By Stephen Black,
Pennsylvania Builders Association President
If you’re getting a haircut, Pennsylvania has you covered. Likewise, when you need an auctioneer or a landscape architect, you’re protected.
At least you’re safe if you think a state-issued license protects you.
State legislators have proposed laws to license tanning salons, plumbers, private detectives, home inspectors and interior designers. Is there any protection? Or, is the government creating cartels that limit competition and provide a false sense of security?
Consumer advocates regularly point out that home improvement contractors, like other construction jobs, are not licensed in our state. They argue that barbers are licensed, but not home improvement contractors. Instead of using this logic to add licenses, let’s consider the need for licenses. Does the public benefit when people get haircuts from a licensed barber?
In construction, the faulty logic of licensing is obvious. If the state required home repairs to conform to the Uniform Construction Code, consumers would benefit. It doesn’t, and homeowner safety declines. In contrast, licensing plumbers fails to set a standard for their work.
Instead of wasting money with new licenses, state government should evaluate how the public benefits from its current array of licenses. Otherwise, any new licensing programs might very well exist solely as a revenue source for government, providing no legitimate consumer-protection service.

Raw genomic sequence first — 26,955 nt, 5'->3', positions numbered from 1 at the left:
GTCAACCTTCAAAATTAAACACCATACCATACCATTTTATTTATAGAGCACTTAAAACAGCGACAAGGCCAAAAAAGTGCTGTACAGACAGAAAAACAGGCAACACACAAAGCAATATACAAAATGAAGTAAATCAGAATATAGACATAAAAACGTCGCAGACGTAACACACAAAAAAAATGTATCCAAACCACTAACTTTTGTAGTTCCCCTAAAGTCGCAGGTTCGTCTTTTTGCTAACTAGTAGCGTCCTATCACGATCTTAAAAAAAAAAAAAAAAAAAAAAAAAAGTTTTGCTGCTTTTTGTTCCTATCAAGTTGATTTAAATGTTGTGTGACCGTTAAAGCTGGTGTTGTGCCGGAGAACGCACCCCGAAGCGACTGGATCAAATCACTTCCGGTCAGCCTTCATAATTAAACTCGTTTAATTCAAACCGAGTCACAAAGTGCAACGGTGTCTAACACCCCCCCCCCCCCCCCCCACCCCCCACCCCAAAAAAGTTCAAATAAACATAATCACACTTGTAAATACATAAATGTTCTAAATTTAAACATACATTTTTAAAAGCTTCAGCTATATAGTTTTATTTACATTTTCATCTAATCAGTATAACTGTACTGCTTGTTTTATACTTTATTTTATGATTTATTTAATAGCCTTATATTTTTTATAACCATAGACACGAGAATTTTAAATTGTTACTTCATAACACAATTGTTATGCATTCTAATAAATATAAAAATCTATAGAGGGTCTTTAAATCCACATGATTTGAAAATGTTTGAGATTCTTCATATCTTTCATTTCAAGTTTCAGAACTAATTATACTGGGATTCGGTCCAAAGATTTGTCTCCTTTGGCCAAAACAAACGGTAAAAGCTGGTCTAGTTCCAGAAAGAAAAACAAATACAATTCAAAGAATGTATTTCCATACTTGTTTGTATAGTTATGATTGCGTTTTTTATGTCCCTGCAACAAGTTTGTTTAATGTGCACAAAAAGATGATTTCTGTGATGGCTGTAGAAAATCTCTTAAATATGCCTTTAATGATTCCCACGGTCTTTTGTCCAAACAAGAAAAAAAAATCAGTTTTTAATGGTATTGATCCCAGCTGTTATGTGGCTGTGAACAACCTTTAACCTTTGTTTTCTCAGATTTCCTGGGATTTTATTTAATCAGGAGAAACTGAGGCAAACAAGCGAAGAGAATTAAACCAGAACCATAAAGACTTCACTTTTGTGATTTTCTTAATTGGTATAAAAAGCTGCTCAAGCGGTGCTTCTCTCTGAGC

The Reason Foundation recently investigated state policies for licensed jobs. The study shows arbitrary differences among states. Few agree on which jobs to regulate, and even fewer on how to regulate them. Pennsylvania residents appear to get along without licensing fortune tellers, beekeepers, chimney sweeps and florists. Other states function without spending so much time regulating cemeteries and campgrounds, as we do here.
Few people would argue against licensing medical professionals, for which the state issues 20 different licenses in fields such as midwifery, acupuncture and athletic training.
But do we need five sets of licensing credentials for barbers? Do you sleep better at night because geologists are licensed? Should the government decide whether a dietician is qualified?
The medical field pales in comparison with real estate, where 23 licenses are available. Six of these license cemetery owners and employees. Lawmakers must have wanted to watch the death business closely: State law requires licenses for 11 occupations related to funeral homes.
The Pennsylvania Builders Association would simply like to know how the public benefits from existing and proposed occupational licenses. Let’s consider why we need regulators overseeing six types of auctioneer licenses before we send agents after the interior designers based on consumer complaints of “hideous” paint schemes.